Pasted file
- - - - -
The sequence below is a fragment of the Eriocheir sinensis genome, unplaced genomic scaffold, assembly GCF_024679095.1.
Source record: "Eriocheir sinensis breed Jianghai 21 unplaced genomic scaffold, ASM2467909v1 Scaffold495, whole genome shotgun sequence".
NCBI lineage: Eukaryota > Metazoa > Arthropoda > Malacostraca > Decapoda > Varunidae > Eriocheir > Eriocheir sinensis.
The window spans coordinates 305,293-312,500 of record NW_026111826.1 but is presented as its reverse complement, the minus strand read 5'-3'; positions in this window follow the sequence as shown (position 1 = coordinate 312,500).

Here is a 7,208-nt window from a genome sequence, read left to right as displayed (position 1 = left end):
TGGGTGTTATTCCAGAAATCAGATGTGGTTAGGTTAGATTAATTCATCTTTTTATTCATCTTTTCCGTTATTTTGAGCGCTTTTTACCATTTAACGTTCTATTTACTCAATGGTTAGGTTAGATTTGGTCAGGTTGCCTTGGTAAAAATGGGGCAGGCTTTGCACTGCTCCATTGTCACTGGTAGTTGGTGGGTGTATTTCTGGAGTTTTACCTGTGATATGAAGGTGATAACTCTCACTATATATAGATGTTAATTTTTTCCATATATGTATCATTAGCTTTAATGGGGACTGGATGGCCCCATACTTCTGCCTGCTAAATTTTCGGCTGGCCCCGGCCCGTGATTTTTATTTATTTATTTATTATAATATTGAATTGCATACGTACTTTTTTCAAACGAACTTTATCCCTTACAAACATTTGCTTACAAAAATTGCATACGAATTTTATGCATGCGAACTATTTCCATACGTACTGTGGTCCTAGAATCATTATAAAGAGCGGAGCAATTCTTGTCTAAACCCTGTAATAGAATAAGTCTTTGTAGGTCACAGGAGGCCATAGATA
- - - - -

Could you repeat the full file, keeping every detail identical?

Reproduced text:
The sequence below is a fragment of the Eriocheir sinensis genome, unplaced genomic scaffold, assembly GCF_024679095.1.
Source record: "Eriocheir sinensis breed Jianghai 21 unplaced genomic scaffold, ASM2467909v1 Scaffold495, whole genome shotgun sequence".
NCBI lineage: Eukaryota > Metazoa > Arthropoda > Malacostraca > Decapoda > Varunidae > Eriocheir > Eriocheir sinensis.
The window spans coordinates 305,293-312,500 of record NW_026111826.1 but is presented as its reverse complement, the minus strand read 5'-3'; positions in this window follow the sequence as shown (position 1 = coordinate 312,500).

Here is a 7,208-nt window from a genome sequence, read left to right as displayed (position 1 = left end):
TGGGTGTTATTCCAGAAATCAGATGTGGTTAGGTTAGATTAATTCATCTTTTTATTCATCTTTTCCGTTATTTTGAGCGCTTTTTACCATTTAACGTTCTATTTACTCAATGGTTAGGTTAGATTTGGTCAGGTTGCCTTGGTAAAAATGGGGCAGGCTTTGCACTGCTCCATTGTCACTGGTAGTTGGTGGGTGTATTTCTGGAGTTTTACCTGTGATATGAAGGTGATAACTCTCACTATATATAGATGTTAATTTTTTCCATATATGTATCATTAGCTTTAATGGGGACTGGATGGCCCCATACTTCTGCCTGCTAAATTTTCGGCTGGCCCCGGCCCGTGATTTTTATTTATTTATTTATTATAATATTGAATTGCATACGTACTTTTTTCAAACGAACTTTATCCCTTACAAACATTTGCTTACAAAAATTGCATACGAATTTTATGCATGCGAACTATTTCCATACGTACTGTGGTCCTAGAATCATTATAAAGAGCGGAGCAATTCTTGTCTAAACCCTGTAATAGAATAAGTCTTTGTAGGTCACAGGAGGCCATAGATA